After adding some debug prints in GTK where it loads the pixbufs for CSS background properties, it became evident that the same few images were being loaded multiple times. CSS is used to style each featured app tile, including setting the background, since that allows a lot of artistic freedom quite easily. However, the CSS was being refreshed and set a few times for each tile, with a new GtkCssProvider each time. The old provider was staying in place, but with its properties overridden. This included the previously-loaded background image, which remained loaded but unused (essentially, leaked!). With that chased down, it was possible to fix the problem.
Back to profiling
With one issue investigated and fixed, the next step is to do another profiling run, find another target for reducing heap allocations, and repeat.
While we might have fixed one pixbuf bug in gnome-software, it does still use a lot of memory for pixbufs, since it displays a lot of high-resolution app icons. Those pixbuf allocations occupy a lot of space in the massif-visualizer view, and take up a large percentage of the ‘threshold’ of heap allocations which massif includes in its traces.
massif provides the --ignore-fn argument to allow certain allocations to be ignored, so that you can more easily profile others. So I did further profiling runs with a series of --ignore-fn arguments to ignore pixbuf allocations.
With the --ignore-fn arguments, and increasing the ‘Stacked diagrams’ level in the toolbar to show more individual areas on the graph, it’s now possible to see more detail on the largest non-pixbuf allocations, and hence easier to choose where to focus next.
From this screenshot, perhaps the next place to focus on would be GHashTable creation and insertions, since that totals around 1MB of the heap usage (once pixbufs are ignored).
I have iterated through the gnome-software massif profiles a few times, and have submitted various other fixes to gnome-software and libxmlb which are in the process of being reviewed and merged, but I won’t walk through each of them. There are still improvements to be made in future: gnome-software is quite complex!
In total, the changes reduced gnome-software’s heap usage at startup by 26MB, though the actual numbers will vary on other systems depending on how often feature tiles get refreshed, and how many apps and repositories you have configured.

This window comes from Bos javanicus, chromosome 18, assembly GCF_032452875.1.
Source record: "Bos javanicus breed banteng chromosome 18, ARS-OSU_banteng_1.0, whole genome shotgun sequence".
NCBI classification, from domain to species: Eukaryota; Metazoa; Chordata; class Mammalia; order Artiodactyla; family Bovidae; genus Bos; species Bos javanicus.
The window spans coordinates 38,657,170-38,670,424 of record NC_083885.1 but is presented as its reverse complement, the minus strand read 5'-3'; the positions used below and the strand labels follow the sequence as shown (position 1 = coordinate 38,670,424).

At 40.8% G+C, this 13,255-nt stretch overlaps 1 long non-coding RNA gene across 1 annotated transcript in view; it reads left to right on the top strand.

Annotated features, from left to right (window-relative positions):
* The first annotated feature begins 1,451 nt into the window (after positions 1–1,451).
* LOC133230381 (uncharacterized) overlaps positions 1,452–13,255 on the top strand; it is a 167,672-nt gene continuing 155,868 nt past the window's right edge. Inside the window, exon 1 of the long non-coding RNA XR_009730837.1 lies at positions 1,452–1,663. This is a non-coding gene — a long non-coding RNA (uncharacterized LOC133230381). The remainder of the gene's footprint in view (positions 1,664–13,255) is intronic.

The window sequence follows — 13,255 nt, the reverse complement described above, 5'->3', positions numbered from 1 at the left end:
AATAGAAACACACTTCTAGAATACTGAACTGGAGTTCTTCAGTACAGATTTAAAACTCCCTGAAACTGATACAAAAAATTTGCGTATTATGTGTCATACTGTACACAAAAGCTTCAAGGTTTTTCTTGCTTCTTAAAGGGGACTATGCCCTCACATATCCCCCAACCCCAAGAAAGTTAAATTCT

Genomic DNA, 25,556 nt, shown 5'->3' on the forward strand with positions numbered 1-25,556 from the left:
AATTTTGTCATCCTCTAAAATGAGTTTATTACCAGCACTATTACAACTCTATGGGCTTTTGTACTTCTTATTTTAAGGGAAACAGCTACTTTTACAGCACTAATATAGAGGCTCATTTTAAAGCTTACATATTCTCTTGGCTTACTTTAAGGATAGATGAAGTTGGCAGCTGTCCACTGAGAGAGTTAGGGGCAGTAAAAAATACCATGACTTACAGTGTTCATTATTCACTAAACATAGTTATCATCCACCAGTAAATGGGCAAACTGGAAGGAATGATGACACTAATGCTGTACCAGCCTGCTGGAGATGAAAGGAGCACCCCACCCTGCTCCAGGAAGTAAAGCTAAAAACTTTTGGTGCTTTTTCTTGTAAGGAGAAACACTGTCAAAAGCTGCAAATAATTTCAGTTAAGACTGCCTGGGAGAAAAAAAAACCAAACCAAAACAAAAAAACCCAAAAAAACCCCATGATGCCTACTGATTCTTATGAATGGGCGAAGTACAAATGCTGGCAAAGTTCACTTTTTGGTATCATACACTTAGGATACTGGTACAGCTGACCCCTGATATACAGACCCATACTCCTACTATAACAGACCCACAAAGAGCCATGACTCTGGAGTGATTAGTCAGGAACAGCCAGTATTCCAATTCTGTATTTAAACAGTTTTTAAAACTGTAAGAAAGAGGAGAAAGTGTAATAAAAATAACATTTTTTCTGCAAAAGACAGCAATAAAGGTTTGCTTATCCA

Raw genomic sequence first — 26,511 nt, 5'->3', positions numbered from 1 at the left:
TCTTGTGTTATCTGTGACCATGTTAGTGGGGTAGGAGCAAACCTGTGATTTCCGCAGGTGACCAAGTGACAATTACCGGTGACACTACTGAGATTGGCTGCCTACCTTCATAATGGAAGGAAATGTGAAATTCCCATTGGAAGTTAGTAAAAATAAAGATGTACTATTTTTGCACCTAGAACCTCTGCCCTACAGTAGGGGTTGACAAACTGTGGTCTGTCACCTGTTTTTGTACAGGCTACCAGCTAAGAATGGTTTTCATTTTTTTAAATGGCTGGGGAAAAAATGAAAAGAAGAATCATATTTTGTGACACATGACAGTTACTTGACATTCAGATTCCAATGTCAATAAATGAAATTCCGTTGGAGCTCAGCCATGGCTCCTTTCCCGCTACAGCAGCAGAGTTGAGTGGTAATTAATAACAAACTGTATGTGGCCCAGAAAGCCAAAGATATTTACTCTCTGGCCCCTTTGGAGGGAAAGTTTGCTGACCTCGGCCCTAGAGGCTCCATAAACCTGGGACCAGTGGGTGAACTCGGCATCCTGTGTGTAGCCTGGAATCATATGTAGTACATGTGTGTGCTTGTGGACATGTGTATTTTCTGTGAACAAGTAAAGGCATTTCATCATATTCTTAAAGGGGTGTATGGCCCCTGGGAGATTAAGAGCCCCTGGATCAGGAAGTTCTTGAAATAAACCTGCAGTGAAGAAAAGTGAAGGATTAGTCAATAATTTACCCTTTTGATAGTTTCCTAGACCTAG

These changes have not made a significant improvement to the startup time of gnome-software, which is more significantly influenced by network activity and file parsing (and the subject of some future work).
Hopefully this post gives a workable introduction to how to use massif on your own software. Please speak up if you have any questions. If you do profiling work on your software, please blog about it — it would be interesting to see what improvements are possible.
It’s the start of a new GLib release cycle, and so it’s time to share what people have been contributing so far. GLib 2.65.1 will be out soon, and it will contain a new test macro, g_assert_no_errno(). This checks that a POSIX-style function (like, say, rmdir()) succeeds when run. If the function fails (and indicates that by returning a negative integer) then g_assert_no_errno() will print out the error message corresponding to the current value of errno.
This should slightly simplify tests which have to use POSIX-style functions which don’t support GError.
Thanks to Simon McVittie for his help in putting it together and getting it tested and merged.
For a few weeks now, we’ve had coding style and thinko checks running in CI for GLib, long enough to see that it’s working OK (check out this pipeline!) and is perhaps time to share with others.
There are two jobs in the checks, both of which run in a new style-check stage of our CI pipeline, which runs before anything else. One job checks the coding style of a merge request, using clang-format. The other job checks for any lines which introduce TODO comments (or similar). These jobs are intended to be fast, but also to not fail the pipeline if they produce warnings. Coding style is subjective, and nobody has yet come up with a mechanical style description which doesn’t have ugly corner cases. So the intention of these jobs is to help remind people of the coding style, to avoid reviewers having to check coding style manually, and hence to only end up thinking about it or discussing it when the CI says the style is wrong.
The first job, style-check-diff, uses a script to work out the diff from the merge request’s branch point, and then passes that to clang-format-diff.py, a script from LLVM which uses clang-format to reformat only the changed lines in a diff. If any reformatting occurs, that means the merge request differs from the GLib coding style (as described by .clang-format) and should be warned about.
There are some limitations to clang-format: it can’t completely describe how the GLib coding style aligns function arguments. That’s unfortunate, because GNOME Builder aligns function arguments by default (and it’s nice behaviour). Hopefully somebody will implement support in clang-format for this sometime, so that it can accurately describe the coding style which is used by a large number of GNOME projects.
The second job, check-todos, also uses a script to work out the diff from the merge request’s branch point. It passes that to a little Python program which checks for banned words in the commit message and added lines in the diff. The aim is to prevent any comments containing TODO or WIP from accidentally getting merged, as these strings are often used by developers to indicate something they need to come back to before they’re finished — and it’s easy to miss them!